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insight into the utility of the Indian Medical Service at that point of time. The text of the defence put across by him is as under :

“I need not dwell, on the fact that this resolution is tantamount to the abolition of the distinguished service to which I have the honour to belong, but before proceedings with my reply I wish to say few words concerning the work which has been done by this service in recent year and which is still being done, for I do not think that this council is fully aware of the extraordinary value of the Indian Medical Service not only to India but to the world at large. This service has worked out the life history of the malarial parasite, a discovery which has revolutionized our ideas concerning malaria and which, among other things, has enabled the Panama Canal to be successfully built. It has reduced the mortality of cholera by 2/3rd and Shorn amoebic dysentery of most of its terrors. It has worked out the method of transmission of bubonic plague, work which points the way to the ultimate eradication of that disease. Enlarge prostate, that terrible and fatal concomitant of old age, can now be overcome, thanks to the member of Indian Medical Service, while in the domain of eye surgery more specifically with regard to cataract and glaucoma the work of the service is recognized throughout the scientific world.

The resolution so moved did not succeed and the Indian Medical Service continued for nearly three decades thereafter with significant work and contribution in research and the unending problems of public health resulting in several achievements as a result of which it stands the scrutiny at the bar of history. Great names attached with it are Ronald Ross, Leonord

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Rogers, Rickard Christopher’s, Robert McCarrison, Henrry, Shrot and many others.

In the year 1943, the Government of India, decided for a review of the whole medical position and also to seek suggestions for future improvements. In fact it was aimed that evolving a model like that of National Health Service, however, the disease burden that was observed was too huge. It was stated in the report that in India that nearly 10 crore suffer every year from malaria. Each year 5 lacs death from tuberculosis and a further 25 lacs active cases required treatment, cholera, small pox and plague add to the said disease burden. The other diseases of topic namely leprosy, filarial, hookworm, guinea-worm saddle the country with innumerable chronic sufferers. To combat adequately, this magnitude of disease burden and many other problems involved and to provide a comprehensive health service for whole of the population would require a staff of 2.5 lacs doctors, 7.50 lacs nurses along with a great army of associate medical workers. The Indian Medical Service which served India, so well almost for last 300 years definitely had prepared a way for the same, but when power was transferred in 1947, the Indian Medical Services stood abolished.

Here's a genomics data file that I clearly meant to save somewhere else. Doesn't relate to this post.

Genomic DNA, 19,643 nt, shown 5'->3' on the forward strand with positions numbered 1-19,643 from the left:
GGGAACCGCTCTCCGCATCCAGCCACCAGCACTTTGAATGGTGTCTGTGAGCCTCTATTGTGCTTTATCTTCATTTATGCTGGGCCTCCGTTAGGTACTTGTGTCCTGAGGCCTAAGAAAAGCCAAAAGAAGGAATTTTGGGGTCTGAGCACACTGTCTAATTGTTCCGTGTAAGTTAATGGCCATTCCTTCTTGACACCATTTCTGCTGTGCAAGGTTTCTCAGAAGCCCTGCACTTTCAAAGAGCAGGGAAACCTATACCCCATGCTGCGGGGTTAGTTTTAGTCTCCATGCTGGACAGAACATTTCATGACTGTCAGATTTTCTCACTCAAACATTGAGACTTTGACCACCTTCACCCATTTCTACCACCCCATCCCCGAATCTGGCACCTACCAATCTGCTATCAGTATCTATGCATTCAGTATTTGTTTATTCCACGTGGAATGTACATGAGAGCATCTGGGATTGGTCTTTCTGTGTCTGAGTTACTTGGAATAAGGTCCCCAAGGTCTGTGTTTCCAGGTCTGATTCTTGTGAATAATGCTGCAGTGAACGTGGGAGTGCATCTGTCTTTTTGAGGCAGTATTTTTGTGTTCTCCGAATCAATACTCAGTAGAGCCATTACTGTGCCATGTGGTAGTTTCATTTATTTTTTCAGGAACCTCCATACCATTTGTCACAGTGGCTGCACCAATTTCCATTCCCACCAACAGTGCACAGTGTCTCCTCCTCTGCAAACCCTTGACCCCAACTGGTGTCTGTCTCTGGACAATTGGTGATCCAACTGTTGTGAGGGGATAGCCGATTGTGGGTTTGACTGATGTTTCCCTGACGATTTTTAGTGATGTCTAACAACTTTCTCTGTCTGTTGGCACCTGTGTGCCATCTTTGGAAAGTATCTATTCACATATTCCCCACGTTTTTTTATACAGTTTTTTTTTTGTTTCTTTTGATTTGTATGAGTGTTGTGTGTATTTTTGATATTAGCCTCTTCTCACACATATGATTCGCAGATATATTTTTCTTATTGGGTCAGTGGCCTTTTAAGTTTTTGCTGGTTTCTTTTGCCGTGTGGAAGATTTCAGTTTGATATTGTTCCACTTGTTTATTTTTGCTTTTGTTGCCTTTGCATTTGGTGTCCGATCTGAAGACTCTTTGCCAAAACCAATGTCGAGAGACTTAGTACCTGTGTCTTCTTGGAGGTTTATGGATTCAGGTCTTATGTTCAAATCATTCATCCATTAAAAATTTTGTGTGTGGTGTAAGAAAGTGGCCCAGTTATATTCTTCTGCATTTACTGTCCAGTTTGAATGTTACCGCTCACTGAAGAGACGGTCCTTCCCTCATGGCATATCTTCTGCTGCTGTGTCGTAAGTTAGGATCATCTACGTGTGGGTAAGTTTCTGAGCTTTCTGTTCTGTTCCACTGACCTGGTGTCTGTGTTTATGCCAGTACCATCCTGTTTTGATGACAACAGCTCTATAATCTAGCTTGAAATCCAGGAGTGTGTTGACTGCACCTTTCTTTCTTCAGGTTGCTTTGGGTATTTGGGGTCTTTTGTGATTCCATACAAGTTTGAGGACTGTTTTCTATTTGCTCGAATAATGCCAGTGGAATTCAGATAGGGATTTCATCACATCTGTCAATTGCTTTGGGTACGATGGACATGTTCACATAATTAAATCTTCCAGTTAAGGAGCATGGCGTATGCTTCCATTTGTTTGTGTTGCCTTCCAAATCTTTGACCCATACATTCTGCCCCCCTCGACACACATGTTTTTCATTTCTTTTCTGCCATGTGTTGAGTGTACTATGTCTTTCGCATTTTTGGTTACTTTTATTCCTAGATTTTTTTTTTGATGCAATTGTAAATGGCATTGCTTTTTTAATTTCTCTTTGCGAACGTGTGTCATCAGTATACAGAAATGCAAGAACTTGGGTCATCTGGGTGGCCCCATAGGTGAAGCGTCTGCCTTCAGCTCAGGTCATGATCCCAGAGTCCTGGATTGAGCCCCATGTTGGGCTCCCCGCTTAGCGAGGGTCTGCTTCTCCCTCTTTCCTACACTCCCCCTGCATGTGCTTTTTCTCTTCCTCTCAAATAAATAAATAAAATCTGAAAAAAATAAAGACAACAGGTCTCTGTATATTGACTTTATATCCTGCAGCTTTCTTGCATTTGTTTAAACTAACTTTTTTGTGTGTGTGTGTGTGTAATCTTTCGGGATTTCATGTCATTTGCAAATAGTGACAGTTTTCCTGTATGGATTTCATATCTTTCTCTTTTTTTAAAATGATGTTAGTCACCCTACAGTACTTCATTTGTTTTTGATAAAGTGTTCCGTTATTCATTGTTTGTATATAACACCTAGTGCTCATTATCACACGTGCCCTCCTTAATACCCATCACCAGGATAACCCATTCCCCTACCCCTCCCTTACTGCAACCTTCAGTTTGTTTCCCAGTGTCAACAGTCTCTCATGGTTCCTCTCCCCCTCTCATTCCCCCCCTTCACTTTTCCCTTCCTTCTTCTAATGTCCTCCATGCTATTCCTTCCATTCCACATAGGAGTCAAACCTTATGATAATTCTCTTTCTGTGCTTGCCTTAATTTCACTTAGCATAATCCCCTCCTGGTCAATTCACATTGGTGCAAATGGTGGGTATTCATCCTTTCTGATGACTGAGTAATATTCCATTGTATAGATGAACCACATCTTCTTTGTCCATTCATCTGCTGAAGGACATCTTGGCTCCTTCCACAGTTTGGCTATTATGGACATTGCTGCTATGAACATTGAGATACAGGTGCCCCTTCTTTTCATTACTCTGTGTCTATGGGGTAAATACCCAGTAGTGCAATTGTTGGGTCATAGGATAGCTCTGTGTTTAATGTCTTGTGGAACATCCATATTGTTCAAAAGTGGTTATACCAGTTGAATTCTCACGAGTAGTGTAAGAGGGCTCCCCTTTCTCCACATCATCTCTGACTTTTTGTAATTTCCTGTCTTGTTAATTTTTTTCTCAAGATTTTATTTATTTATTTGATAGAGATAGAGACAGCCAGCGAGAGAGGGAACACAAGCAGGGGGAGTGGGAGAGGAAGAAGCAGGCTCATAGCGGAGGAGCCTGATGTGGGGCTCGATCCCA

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3. THE FOUNDATION OF THE SERVICE-

The Bengal Medical Service was founded by orders passed dated 20th October, 1763, whereby the individual medical officers then serving in the Bengal Presidency were, with effect from 1st January, 1764 combined into a regular medical establishment with fixed grades and definite rules for promotion from grade to grade. The Madras and Bombay medical services appeared to have come into existence at about the same time as the Bengal Service.

A list of Bengal Medical Service in 1774, preserved in the Calcutta record office gives a strength of total 69 viz. 18 surgeons, including the Surgeon General and Surgeons Majors, 7 Subordinate Surgeons and 44 Assistant Surgeons.

A list compiled by Surgeon General Denial Campbell in 1777 comprises 64 names that include 22 Surgeons and 42 Assistant Surgeons. Another list compiled for the Governor General Warren Hastings in 1777 gives 27 Surgeons and 45 Assistant Surgeons totaling to 72. Of these, 11 surgeons and 13 Civil Assistant Surgeons are shown in the civil employment as against 15 surgeons and 32 Assistant Surgeons on Military Duty, while one man noted as dead is not shown under either head.

The First Maratha War occurred in 1780-81, the Second Mysore War in 1781, with Campaign against the Raja of Banaras was undertaken in the same year. Five battalions under Col. P.D. Pearse marched from Bengal to

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Madras towards the end of 1780. Six battalions with artillery and cavalierly were detached to Bombay from 1778 to 1784. All these troops required extra medical officers, and vacancies caused in this campaigns required to be filled up. To indent on the court of Directors at home for more medical officers was of little use, as new men from home even if recruited in sufficient numbers could not arrive for more than a year after the requisition for their services was sent home. The Indian govt. accordingly appointed a large number of men, recruited locally to the Bengal medical service. They were obtained chiefly from two sources. Firstly the surgeons of the India men trading between England and India and secondly subalterns or free adventurous who had some medical training in some cases had practiced medicine at Home, before coming to India.